Acer’s digital media powerhouse delivers a bright screen, but makes a few too many compromises.
When I first hauled out the Acer Aspire 8950G from the backpack, I almost dropped it–not because it was that heavy, but because it was lighter than expected. This massive (I hesitate to say “notebook”) desktop replacement system sports an 18.4-inch, true 1080p LCD panel. At 8 pounds, 5 ounces without the power brick, it’s lighter than some smaller systems that have been through the lab here. Even with the 120-watt power supply, the weight falls just a little short of 10 pounds.
It’s still too big to carry around, but it could make for a useful living room PC. The system includes an Intel Core i7 2630M quad-core CPU clocking in at 2GHz and maxing out at a Turbo Boost clock of 2.9GHz. The CPU is complemented by 8GB of DDR3 DRAM and 64-bit Windows Home Premium. Driving that big, bright LCD panel is an AMD Radeon HD Mobility 6850M discrete GPU with 2GB of GDDR5 video RAM. Given the GPU’s pedigree, I expected greatness when it comes to gaming performance as well as reasonably good video playback quality.
The game tests brought me back to earth, however. The Aspire 8950G is a cut above many laptops when it comes to overall gaming performance, but you’ll still need to dial back graphics settings to about “medium” to get good frame rates in current-generation games. Far Cry 2 ran at 44 frames per second (DX10, “optimal” settings), while the recently released DiRT3 mustered 20 fps, and Total War: Shogun 2 eked out only 16 fps. (These tests were run with all graphics settings maxed out, but antialiasing disabled.)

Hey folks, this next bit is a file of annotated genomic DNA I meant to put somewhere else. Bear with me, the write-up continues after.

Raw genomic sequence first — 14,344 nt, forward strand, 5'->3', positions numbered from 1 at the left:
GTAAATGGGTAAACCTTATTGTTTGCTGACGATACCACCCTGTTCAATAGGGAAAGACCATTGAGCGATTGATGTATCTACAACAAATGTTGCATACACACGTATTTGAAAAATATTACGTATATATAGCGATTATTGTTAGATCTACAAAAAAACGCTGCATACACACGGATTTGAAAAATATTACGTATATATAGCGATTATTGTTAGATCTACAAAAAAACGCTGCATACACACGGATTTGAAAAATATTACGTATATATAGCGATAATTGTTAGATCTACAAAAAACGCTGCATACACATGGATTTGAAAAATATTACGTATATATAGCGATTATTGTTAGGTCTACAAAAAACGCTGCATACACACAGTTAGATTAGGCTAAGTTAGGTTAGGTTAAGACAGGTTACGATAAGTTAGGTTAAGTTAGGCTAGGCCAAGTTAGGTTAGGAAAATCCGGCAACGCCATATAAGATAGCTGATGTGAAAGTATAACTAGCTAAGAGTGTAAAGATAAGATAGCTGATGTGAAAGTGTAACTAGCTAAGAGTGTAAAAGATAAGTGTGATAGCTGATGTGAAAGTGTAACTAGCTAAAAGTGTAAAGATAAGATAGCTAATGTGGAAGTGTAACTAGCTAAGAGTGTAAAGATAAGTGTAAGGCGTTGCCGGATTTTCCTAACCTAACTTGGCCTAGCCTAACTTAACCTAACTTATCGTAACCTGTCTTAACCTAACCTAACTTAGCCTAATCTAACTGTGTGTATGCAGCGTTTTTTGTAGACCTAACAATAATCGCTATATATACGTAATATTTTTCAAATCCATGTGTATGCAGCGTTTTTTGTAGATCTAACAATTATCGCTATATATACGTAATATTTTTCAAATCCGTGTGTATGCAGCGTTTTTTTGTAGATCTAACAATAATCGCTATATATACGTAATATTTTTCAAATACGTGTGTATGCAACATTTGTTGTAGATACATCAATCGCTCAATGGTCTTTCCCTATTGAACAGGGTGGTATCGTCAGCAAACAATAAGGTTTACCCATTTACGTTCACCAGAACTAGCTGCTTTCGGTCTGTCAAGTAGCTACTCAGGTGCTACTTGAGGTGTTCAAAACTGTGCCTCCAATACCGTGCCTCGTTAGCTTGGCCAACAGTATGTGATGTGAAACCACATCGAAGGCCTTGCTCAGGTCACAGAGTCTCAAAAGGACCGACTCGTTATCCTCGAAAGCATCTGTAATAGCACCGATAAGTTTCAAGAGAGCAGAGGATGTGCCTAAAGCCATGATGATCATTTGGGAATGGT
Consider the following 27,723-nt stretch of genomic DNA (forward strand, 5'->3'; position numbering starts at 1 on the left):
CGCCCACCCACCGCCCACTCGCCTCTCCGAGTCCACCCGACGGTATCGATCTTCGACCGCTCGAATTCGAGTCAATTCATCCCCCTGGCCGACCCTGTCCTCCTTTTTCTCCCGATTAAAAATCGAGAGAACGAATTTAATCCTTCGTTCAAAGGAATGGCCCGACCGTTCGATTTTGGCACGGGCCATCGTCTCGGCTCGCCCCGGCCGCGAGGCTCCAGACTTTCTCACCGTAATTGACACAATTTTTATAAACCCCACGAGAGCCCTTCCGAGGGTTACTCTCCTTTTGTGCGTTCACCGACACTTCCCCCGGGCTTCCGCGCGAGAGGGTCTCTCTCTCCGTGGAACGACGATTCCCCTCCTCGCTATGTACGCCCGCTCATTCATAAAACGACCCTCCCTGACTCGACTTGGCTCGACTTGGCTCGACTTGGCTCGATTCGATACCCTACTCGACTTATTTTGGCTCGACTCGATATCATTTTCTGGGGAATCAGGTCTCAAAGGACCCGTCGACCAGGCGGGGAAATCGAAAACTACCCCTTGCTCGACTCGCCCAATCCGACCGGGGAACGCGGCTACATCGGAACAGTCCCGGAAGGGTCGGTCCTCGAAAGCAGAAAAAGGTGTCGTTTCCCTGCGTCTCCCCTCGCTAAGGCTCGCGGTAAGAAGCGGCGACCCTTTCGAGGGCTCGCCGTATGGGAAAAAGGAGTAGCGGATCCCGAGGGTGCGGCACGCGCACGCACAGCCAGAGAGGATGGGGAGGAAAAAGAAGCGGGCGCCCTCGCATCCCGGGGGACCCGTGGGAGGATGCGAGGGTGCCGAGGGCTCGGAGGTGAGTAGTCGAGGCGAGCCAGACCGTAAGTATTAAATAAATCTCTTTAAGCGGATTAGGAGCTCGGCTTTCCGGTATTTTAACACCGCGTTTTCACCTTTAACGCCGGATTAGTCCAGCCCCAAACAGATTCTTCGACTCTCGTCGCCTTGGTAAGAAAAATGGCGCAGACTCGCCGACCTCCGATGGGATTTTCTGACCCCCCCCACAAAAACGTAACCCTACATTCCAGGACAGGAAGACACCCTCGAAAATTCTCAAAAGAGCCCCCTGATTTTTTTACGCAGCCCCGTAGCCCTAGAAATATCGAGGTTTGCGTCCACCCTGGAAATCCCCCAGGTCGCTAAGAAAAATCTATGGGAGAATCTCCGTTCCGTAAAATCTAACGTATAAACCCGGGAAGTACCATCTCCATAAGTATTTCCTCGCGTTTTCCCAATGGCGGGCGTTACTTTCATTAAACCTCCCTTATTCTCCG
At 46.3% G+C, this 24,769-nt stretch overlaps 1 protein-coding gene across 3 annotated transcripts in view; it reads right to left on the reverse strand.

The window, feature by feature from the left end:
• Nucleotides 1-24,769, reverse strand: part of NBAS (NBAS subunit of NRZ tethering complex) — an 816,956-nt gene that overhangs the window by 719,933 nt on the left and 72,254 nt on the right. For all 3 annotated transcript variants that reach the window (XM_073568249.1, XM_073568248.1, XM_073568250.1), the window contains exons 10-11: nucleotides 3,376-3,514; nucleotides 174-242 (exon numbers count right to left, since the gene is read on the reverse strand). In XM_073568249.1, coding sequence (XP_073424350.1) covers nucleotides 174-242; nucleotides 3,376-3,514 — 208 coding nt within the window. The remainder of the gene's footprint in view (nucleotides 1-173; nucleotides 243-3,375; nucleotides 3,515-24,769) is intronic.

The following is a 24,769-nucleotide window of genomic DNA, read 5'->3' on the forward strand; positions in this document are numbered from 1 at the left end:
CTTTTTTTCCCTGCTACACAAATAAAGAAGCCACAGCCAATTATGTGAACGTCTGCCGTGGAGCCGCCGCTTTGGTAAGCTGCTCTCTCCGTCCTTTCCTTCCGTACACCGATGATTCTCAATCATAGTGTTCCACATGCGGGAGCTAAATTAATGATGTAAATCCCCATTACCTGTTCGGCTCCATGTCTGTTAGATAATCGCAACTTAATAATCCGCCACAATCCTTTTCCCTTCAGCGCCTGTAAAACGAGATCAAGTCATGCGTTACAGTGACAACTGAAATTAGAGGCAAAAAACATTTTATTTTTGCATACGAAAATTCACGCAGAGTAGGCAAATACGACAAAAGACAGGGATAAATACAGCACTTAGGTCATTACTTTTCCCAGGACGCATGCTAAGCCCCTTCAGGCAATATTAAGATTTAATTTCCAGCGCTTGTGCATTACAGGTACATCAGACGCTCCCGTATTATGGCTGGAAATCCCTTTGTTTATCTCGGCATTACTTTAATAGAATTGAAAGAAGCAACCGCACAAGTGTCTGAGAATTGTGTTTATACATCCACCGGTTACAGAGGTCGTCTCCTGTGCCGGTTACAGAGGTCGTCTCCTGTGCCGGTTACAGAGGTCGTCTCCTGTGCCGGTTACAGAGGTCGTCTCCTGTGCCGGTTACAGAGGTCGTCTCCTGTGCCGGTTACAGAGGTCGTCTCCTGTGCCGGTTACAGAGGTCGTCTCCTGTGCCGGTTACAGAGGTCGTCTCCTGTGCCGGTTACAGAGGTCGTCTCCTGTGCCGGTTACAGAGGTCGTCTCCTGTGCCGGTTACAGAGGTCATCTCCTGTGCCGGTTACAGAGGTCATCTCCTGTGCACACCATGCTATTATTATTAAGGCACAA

Performance in desktop applications proved robust, however, with the unit earning a strong WorldBench 6 score of 128. The battery life of this massive unit was a surprisingly good at 4 hours, 41 minutes. The 750GB, 5400-rpm Toshiba hard drive is capacious, but seems a little slow on bootup. A system like this deserves a Blu-ray drive, and Acer delivers one, in the form of a Panasonic unit that doesn’t generate a lot of distracting seek noise.
The keyboard has a good feel, with nicely done tactile feedback, but the layout could be better. The arrow navigation keys are tiny and clustered tightly together. The dedicated numeric keypad, however, offers widely separated keys, making its use as a 10-key pad easy.
While the keyboard is mostly good, the trackpad is mostly bad. It’s extremely sensitive, and you’ll often see the mouse cursor flying wildly across the screen. That’s partially curable via some control-panel settings. However, someone at Acer decided that building media control keys into the glass surface of the trackpad is a good idea.
It’s not. Really, it’s not.
You can use the trackpad either as a pointing device or as a set of media-control touch-sensitive buttons, but not at the same time. This feature is toggled via a gigantic button placed between the two main mouse buttons. That means you can accidentally enable the media control keys all too easily, and suddenly your mouse isn’t responsive. Unless you’re looking at the trackpad, you won’t know why. Luckily, the big volume-control wheel directly beneath the trackpad works whether or not the media-control feature is enabled.
The handling of standard-definition video scaled up to the full 1080p resolution of the screen is a mixed bag. DVD playback seems noisy, though edge enhancement is thankfully minimal. Blu-ray high-definition playback looks much better, but overall video quality is still a touch soft.
Audio sounds fairly good through the built-in speakers. Acer ships this model with Dolby audio-enhancement software, which helps movie playback substantially–the virtual surround sound works fairly well, though the surround “speakers” are still more front than rear. You still don’t get much bass, though, so low-frequency effects are often missing. Music playback is less robust. In stereo mode, vocals take on a dirty, edgy quality, though the speakers sound fairly good in pop and rock.
The Acer 8950G is a capable digital media system that can handle current-generation DirectX 11 games if you’re willing to dial down detail settings a bit. High-definition playback is generally pretty good, but not exceptional. At roughly $1500 as configured (price as of June 7, 2011), it’s a balanced set of compromises that falls short of perfection, but gets the job done.